Quick Takes: Cruz Endorses the Candidate He Called a “Pathological Liar”

* Apparently Ted Cruz thinks that being an amoral pathological liar isn’t as important in a presidential candidate and his commitment to appoint a Supreme Court Justice who thinks that child labor laws, Medicare and Social Security are all unconstitutional. Here is what the Texas Senator said today:

After many months of careful consideration, of prayer and searching my own conscience, I have decided that on Election Day, I will vote for the Republican nominee, Donald Trump…

Six key policy differences inform my decision. First, and most important, the Supreme Court…

For some time, I have been seeking greater specificity on this issue, and today the Trump campaign provided that, releasing a very strong list of potential Supreme Court nominees — including Sen. Mike Lee, who would make an extraordinary justice — and making an explicit commitment to nominate only from that list.

* Ian Millhiser gives us the specifics about Sen. Mike Lee as a potential SCOTUS nominee.

Lee’s conservatism, moreover, is rooted in a hard-line understanding of the Constitution that was popular among judges in the early twentieth century but is now widely viewed as wrong and immoral. As a candidate for the senate in 2010, Lee laid out many of the consequences of his vision — a vision he would potentially be in a position to implement if appointed to the nation’s highest court. Among other things, Lee believes that federal child labor laws, Medicare and Social Security are all unconstitutional.

* I remember that during the 2012 election, Mitt Romney was criticized for simply translating his existing ads into Spanish rather than crafting a specific message for Hispanics. Apparently Donald Trump can’t even be bothered with that.

With 46 days until the November elections, and as early voting begins in a handful of states, Trump is on the precipice of becoming the only major-party presidential candidate this century not to reach out to millions of American voters whose dominant, first or just preferred language is Spanish. Trump has not only failed to buy any Spanish-language television or radio ads, he so far has avoided even offering a translation of his website into Spanish, breaking with two decades of bipartisan tradition.

* Hillary Clinton has proposed a tax plan that is not likely to be well-received by the Trump kids.

Democratic presidential candidate Hillary Clinton would levy a 65% tax on the largest estates and make it harder for wealthy people to pass appreciated assets to their heirs without paying taxes, expanding the list of tax increases she would impose on the top sliver of America’s affluent.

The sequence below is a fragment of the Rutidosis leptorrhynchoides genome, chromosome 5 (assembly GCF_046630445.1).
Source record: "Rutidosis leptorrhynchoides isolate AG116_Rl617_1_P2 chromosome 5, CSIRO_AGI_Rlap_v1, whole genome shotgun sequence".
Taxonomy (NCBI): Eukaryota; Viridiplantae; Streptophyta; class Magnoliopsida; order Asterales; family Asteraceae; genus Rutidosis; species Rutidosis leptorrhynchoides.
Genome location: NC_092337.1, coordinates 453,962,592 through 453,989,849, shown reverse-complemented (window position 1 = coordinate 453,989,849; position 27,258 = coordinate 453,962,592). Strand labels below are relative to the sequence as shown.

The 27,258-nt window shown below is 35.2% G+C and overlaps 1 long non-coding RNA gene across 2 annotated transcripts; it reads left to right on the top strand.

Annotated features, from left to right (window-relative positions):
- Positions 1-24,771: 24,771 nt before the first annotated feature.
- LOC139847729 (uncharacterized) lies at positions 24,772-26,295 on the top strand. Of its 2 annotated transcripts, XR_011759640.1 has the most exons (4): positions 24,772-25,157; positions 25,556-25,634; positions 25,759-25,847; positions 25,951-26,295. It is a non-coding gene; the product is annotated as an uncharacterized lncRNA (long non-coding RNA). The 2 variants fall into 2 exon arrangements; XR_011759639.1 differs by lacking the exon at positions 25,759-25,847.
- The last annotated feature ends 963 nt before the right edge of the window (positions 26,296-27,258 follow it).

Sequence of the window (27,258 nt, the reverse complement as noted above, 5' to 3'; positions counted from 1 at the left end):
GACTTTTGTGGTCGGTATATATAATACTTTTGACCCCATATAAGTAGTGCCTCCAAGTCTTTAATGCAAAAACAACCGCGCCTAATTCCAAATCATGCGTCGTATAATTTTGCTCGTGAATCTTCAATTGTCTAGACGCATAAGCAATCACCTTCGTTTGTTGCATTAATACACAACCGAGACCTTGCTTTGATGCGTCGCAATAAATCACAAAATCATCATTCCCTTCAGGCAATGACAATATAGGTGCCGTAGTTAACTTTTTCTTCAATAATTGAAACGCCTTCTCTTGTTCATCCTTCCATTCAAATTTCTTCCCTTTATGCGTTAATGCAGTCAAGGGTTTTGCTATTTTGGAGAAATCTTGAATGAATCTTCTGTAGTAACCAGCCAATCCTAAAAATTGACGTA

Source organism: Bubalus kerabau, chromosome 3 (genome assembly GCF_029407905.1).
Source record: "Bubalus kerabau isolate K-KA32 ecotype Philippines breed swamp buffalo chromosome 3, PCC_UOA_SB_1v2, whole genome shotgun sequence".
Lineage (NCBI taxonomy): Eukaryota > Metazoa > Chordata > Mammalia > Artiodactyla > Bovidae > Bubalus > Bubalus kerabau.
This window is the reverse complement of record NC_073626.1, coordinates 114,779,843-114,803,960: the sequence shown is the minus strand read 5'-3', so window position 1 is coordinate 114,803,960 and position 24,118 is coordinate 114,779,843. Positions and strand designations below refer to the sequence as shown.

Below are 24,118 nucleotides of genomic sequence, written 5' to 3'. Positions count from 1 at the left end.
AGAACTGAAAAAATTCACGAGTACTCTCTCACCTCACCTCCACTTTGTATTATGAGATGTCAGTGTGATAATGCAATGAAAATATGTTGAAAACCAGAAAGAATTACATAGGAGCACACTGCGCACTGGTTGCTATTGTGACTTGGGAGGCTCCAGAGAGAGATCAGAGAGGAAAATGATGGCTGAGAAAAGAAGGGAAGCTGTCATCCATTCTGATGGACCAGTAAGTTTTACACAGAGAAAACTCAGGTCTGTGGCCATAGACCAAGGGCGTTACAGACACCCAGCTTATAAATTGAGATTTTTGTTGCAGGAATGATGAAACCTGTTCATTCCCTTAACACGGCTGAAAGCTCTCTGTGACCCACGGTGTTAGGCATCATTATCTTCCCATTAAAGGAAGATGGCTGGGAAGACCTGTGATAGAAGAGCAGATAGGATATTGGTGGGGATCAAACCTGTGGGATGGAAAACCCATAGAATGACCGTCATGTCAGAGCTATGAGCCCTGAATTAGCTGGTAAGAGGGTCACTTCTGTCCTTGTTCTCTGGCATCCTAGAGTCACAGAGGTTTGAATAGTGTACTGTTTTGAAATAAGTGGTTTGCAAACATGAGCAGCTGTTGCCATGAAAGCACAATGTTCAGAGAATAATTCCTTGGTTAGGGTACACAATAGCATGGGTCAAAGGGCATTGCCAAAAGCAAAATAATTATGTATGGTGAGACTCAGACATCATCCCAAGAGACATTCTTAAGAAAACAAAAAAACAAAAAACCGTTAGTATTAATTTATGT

The estate-tax increase and other new proposals that Mrs. Clinton detailed on Thursday would generate $260 billion over the next decade, enough to pay for her plans to simplify small business taxes and expand the child tax credit, according to the nonpartisan Committee for a Responsible Federal Budget, which advocates fiscal restraint.

In all, Mrs. Clinton would increase taxes by about $1.5 trillion over the next decade, increasing federal revenue by about 4%, though that new burden would be concentrated on relatively few households.

* Talk about the Clinton Foundation has receded a bit. But Dylan Matthews set out to answer an important question that got lost in most of the coverage: “Does the Clinton Foundation do worthwhile charitable work?”

After reviewing foundation documents and talking to numerous people in the philanthropy and global health sectors familiar with its work, I’ve come to the conclusion that the Clinton Foundation is a real charitable enterprise that did enormous good. Its projects are of varying effectiveness, but its work is supported by credible, discriminating funders, and the foundation has least one huge accomplishment under its belt — an HIV/AIDS program that saved an untold number of lives.

And — perhaps uncomfortably for liberals and conservatives alike — it is exactly the kind of unsavory-seeming glad-handing and melding of business and politics for which Bill and Hillary Clinton have taken years of criticism that led to its greatest success.

* Historian Doris Kearns Goodwin conducted an interesting interview with President Obama. This is the portion of what he said during their conservation that stood out to me.

So, in my case, you could analyze me and say that my father leaving and being absent was a motivator for early ambition, trying to prove myself to this apparition who had vanished. You could argue that me being a mixed kid in a place where there weren’t a lot of black kids around might have spurred on my ambitions. You could go through a whole litany of things that sparked me wanting to do something important.

But as I got older, then my particular ambitions started cohering around creating a world in which people of different races or backgrounds or faiths can recognize each other’s humanity, or creating a world in which every kid, regardless of their background, can strive and achieve and fulfill their potential.

And those particular ambitions end up being rooted not just in me wanting to prove myself, but they end up being rooted in a particular worldview, a recognition that the world only makes sense to me given my life and my background if, in fact, we’re not just an assortment of tribes that can never understand each other, but that we’re, rather, one common humanity that can meet and learn and love each other.

* That pairs very nicely with something the President said today on Good Morning America.

* Finally, if you are female or care about someone who is, you’ll want to watch this latest ad from the Clinton campaign.

Nancy LeTourneau

Nancy LeTourneau is a contributing writer for the Washington Monthly.